From our Bureau of Overly Flexible Definitions with some assistance from our Bureau of Cuban Conundrums
Finally, someone in Washington DC has asked a question that needed to be asked many years ago. Why do so many Cuban “refugees” keep returning to the country from which they fled?
At issue is the very definition of the “refugee” status granted to these Cubans by the U.S., which makes them eligible for welfare, food stamps, and Medicaid, privileges not granted to other immigrants.
Ironically, Senator Rubio asked this question to Alejandro Mayorkas, the Secretary of Homeland Security, who, like himself, is also a Cuban. Mayorkas did not attempt to answer the question, but said he would look into this conundrum.
Watch video above. Cuban refugee issue begins at 4:17 mark.
Abridged and loosely translated from CiberCuba
US Senator Marco Rubio (R-FL) questioned the situation of Cubans who are welcomed as refugees in the United States and then travel to Cuba, a country from which they supposedly fled political persecution.
His remarks came Wednesday, Nov. 8, during a Senate Appropriations Committee hearing on the Biden administration’s request for additional funds to quickly process migrants who enter the country illegally.
Addressing the Secretary of the Department of Homeland Security, Alejandro Mayorkas, the senator raised the case of Cubans who acquire refugee status in the United States and a year later are on vacation in Cuba, a country from which they supposedly fled for political reasons.
“If you are fleeing persecution, how can it be that a year later you are spending your summers in Cuba? How can it be that less than a year later you are traveling, say, 6 to 8 times a year to Cuba? I have never heard of people fleeing persecution and returning to one place repeatedly. “There is a problem here, right?” Rubio asked Mayorkas.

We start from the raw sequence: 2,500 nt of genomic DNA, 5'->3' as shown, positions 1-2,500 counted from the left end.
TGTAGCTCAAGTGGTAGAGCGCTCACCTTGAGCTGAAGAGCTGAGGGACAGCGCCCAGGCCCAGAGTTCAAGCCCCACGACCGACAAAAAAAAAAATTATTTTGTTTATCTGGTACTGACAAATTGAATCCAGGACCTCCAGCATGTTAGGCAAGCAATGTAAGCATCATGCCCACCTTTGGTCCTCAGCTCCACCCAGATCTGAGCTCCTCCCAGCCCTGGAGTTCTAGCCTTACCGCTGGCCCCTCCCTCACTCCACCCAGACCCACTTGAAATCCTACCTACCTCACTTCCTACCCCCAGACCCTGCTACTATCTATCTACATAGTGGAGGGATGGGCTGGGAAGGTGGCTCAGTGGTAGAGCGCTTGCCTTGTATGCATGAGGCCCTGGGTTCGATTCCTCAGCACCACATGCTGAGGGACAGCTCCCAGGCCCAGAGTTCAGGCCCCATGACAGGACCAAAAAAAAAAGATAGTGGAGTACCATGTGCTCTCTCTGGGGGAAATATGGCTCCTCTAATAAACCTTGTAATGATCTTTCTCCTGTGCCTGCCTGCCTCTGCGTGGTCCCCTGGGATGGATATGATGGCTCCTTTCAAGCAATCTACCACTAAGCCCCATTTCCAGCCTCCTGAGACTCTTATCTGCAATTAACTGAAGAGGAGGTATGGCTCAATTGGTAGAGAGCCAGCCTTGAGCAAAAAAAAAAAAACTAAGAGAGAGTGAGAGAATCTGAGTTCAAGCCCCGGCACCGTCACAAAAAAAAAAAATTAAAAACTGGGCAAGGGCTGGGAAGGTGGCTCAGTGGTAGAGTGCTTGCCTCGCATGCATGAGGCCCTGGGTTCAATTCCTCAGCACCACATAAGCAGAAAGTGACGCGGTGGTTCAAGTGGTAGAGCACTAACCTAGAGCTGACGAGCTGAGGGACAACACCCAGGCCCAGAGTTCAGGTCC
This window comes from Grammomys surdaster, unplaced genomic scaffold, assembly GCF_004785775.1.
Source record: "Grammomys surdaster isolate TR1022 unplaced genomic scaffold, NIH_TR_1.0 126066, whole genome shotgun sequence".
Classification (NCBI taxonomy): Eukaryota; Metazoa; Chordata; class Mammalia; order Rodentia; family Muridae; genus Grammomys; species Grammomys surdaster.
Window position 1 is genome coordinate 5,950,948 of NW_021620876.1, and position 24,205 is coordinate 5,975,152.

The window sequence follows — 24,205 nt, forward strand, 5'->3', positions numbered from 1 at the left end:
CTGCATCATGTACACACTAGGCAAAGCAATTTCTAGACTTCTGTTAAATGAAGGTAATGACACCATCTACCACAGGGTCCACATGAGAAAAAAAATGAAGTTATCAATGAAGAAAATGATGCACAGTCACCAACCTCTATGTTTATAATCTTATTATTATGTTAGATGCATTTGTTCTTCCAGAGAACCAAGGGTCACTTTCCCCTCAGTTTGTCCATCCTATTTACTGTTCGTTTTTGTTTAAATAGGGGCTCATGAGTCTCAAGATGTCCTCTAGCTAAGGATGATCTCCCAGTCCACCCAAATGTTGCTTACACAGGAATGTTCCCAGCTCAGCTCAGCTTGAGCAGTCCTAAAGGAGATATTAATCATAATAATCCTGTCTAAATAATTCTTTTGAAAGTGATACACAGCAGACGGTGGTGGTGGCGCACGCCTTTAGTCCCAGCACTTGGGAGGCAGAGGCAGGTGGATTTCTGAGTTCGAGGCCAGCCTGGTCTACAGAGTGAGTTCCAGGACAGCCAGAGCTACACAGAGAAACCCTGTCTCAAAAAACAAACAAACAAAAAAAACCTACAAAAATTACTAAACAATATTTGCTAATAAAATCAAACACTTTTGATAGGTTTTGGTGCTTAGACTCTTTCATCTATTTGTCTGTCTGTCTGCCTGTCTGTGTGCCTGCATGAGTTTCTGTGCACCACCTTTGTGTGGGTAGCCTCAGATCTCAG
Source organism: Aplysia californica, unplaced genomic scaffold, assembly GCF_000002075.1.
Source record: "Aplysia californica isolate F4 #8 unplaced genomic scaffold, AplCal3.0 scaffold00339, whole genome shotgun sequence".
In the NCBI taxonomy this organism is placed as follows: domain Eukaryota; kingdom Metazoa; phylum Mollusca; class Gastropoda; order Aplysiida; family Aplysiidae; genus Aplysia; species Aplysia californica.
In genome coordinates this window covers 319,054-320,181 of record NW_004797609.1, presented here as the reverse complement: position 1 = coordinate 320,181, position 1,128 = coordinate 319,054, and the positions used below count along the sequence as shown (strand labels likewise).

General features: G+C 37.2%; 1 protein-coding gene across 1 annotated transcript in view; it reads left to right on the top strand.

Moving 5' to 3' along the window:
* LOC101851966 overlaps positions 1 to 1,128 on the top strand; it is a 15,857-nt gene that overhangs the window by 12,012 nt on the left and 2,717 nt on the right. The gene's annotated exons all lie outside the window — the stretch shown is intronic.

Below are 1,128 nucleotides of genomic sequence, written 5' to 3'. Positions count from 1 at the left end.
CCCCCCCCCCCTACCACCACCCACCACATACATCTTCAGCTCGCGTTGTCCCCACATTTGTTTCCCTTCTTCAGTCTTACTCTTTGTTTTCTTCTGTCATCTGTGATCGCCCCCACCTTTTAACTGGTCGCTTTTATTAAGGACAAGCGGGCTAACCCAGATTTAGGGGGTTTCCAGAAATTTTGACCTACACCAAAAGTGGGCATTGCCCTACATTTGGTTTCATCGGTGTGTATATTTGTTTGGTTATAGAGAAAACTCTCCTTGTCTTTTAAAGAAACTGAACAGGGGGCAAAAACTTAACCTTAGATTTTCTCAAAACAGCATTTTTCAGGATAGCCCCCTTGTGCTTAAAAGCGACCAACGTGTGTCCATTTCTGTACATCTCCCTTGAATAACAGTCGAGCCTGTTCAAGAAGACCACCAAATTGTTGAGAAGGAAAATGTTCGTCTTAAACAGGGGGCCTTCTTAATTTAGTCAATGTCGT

Referring to the case of Cuban refugees, the Republican senator from Florida stated that “if you come from Cuba it is presumed that you are fleeing political persecution,” which is why the figure of “credible fear” exists during the interview they were given. makes Cuban asylum seekers.
“Once you are here, you are supposed to be here because you are a refugee fleeing persecution and you have a number of benefits at a minimum. “If a year later you are here as a refugee, but you return to Cuba six times, shouldn’t you at least lose your refugee status?” Rubio asked the secretary of the Department of Homeland Security.
The question, which is on the minds of a good part of the Cuban exile, left Mayorkas without an answer, who promised Rubio that he would study the matter and offer him an answer based on the legal arguments surrounding the issue.